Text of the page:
Exploring Eel Pie Island

If you take a short ride on the R68 bus from Richmond, alight at King Street and turn the corner, you’ll come to a narrow footbridge arching over the Thames. This leads to the magical and eccentric Eel Pie Island with an off-beat name just right for its off-beat story.

Bridge To Eel Pie Island

This mysterious little slice of traffic-free land has a musical history that tosses about names like John Mayall, Mick Jagger, Cyril Davies, Eric Clapton, David Bowie. Even before their time, Charles Dickens was said to enjoy a beer over that bridge and Henry VIII was rumoured to pop by the island to fill his stomach with eel pies on his way to entertain his mistresses.

Rainbow Shed

The island’s Eel Pie Hotel became the phenomenon that started it all with hundreds of revellers flooding the island to see The Who or The Stones in the hotel, to drink, dance, get high, sleep around. It started with ballroom dancing, progressed to jazz followed by the Mods and rock ‘n’ roll. Eventually, when the party scene got out of control, a mysterious fire burned the hotel to the ground.

England

In his memoir “Eel Pie Dharma” about his time on the island, Chris Faiers explained that the site was briefly re-opened as Colonel Barefoot’s Rock Garden where Black Sabbath and Pink Floyd took to the stage. Then the squatters took over. “200 dossers, hippies, runaway schoolkids, drug dealers, petty thieves, heroin addicts, artists, poets, bikers, American hippy tourists, au pair girls and Zen philosophers from all over the world’, who consumed vast quantities of LSD and opened a sex room for orgies”, he wrote.

Blue Eyes

Of course, that has all has changed now. The island has calmed down and is home to a mixed and creative group of just over 100 people. Some are retirees who live in sweet little cottages near the water.

Paintbrushes in Artist's Studio

Over 20 artists live and work in studios further down the island and there’s another group who work in the shipyard.

Eel Pie Ship Yard

Twice a year Eel Pie Island welcomes the public to visit the artists in their studios. Last weekend was one of those times so I went to explore.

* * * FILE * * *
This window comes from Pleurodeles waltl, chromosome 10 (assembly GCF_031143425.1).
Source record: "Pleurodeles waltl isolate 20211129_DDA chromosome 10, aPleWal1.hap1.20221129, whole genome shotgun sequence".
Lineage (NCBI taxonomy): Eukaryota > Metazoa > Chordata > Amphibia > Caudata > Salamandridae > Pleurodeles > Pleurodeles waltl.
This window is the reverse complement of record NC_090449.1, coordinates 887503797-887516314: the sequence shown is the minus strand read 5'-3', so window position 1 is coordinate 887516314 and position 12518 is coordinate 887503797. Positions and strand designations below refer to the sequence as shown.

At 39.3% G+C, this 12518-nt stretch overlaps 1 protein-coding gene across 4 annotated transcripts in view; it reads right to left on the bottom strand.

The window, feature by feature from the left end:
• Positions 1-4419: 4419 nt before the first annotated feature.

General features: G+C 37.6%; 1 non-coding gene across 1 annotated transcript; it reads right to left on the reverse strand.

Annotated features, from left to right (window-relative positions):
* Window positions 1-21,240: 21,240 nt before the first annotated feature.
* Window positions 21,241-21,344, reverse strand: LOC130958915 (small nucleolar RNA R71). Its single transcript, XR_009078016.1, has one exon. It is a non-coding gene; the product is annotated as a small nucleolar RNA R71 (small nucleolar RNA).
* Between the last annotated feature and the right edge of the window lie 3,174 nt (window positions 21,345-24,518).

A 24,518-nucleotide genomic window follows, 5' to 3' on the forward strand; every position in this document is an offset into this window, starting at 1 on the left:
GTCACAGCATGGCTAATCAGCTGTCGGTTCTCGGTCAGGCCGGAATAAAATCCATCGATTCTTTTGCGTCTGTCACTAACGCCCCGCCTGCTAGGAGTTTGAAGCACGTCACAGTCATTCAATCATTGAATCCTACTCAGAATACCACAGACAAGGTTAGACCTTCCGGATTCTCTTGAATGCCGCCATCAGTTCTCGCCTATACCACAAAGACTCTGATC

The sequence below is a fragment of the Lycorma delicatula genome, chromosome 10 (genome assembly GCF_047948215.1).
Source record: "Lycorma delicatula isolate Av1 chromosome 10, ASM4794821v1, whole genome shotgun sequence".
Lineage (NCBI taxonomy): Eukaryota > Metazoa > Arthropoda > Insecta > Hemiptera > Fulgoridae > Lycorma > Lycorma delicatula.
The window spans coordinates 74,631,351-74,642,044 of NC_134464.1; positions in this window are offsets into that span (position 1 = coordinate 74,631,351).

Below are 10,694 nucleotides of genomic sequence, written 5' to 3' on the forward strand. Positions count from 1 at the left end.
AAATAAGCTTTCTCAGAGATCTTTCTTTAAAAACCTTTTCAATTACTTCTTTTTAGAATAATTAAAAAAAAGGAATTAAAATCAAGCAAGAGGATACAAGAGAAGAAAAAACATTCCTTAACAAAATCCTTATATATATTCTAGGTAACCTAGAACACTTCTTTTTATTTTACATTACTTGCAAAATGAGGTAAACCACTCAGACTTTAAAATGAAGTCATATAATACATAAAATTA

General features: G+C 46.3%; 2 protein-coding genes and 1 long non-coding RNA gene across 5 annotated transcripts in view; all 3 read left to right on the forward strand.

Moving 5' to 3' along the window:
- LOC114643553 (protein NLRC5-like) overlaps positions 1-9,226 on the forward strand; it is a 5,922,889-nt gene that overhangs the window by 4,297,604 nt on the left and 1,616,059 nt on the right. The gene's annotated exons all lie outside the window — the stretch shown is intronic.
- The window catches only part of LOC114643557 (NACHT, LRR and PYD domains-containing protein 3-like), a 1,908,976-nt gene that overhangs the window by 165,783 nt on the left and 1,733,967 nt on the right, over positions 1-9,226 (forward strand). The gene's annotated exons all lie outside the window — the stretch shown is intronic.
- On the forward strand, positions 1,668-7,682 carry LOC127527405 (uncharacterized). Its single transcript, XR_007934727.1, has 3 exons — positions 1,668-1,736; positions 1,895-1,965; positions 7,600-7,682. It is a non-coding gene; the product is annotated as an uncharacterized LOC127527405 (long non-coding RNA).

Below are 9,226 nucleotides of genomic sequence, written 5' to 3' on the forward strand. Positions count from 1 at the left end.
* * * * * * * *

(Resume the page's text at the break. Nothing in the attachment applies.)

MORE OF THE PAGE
Skeleton in Cage

Crossing the footbridge, I was already in another world. I picked up a hand drawn map pointing out the studios from a stack of papers weighed down by a smooth rock and started walking down a winding path. Lush shrubs and flowers formed the edges of the pathway which was empty besides the occasional dog-walker.

Love Shack

The first obvious sign of what was to come was the Love Shack, with colourful tiled front steps and an alligator on the front of the house about to eat a dangling gnome.

Gator and Gnome

There was a sign nearby on a tree that said “Wrong Day, Go Back”. I walked on.

Wrong Day

A green shed with old advertisements for Star Cigarettes, HMV and Punch stood next to a similar building called The Lion Boathouse.

Side of Ship Display
There are a few shops on the island selling necessities like firewood and paint supplies, but residents have easy access to Twickenham shops just over the other side of the river.

Star, HMV, Punch

The most eccentric part of the island was the artist’s community – an organised mess of colourful painted shacks, sheds and old boats where these people live and work. Barbie doll head on the ground, skeleton dangling in a cage outside a house, a broken kitchen sink, a stack of metal spoons, shipyard tools littering the ground.

Watch on the Wall

The people were lovely – chatty, welcoming, friendly, eager to talk about their work. They sold large paintings, sculptures, handmade greeting cards, jeweller, ceramics and photography.
Rosa Diaz

There’s even costume designer called Rosa Diaz famous for collecting Barbie dolls. Many of the artists have been living on the island for years and years. It’s a brilliant and supportive little community.

Nude and Mirror

After walking the complete trail, I turned and headed back under the afternoon sun. I walked slowly back down the green, twisting path.

I Can't Remember
An old man with a walker stopped to smile and nod in my direction before I headed back out of the psychedelic world across the lazy grey Thames. I bet he has some good stories to tell if he’s been living there a while. The crowds have poured out, but there are stories there, unspoken history, memories.

Home in an Old Ship

The island closed back up a few hours after I left, private once again for the rest of the year.

No Cycling

Links:
http://www.timeout.com/london/features/267/1.html
http://www.eelpieislandartists.co.uk/
http://www.eelpie.org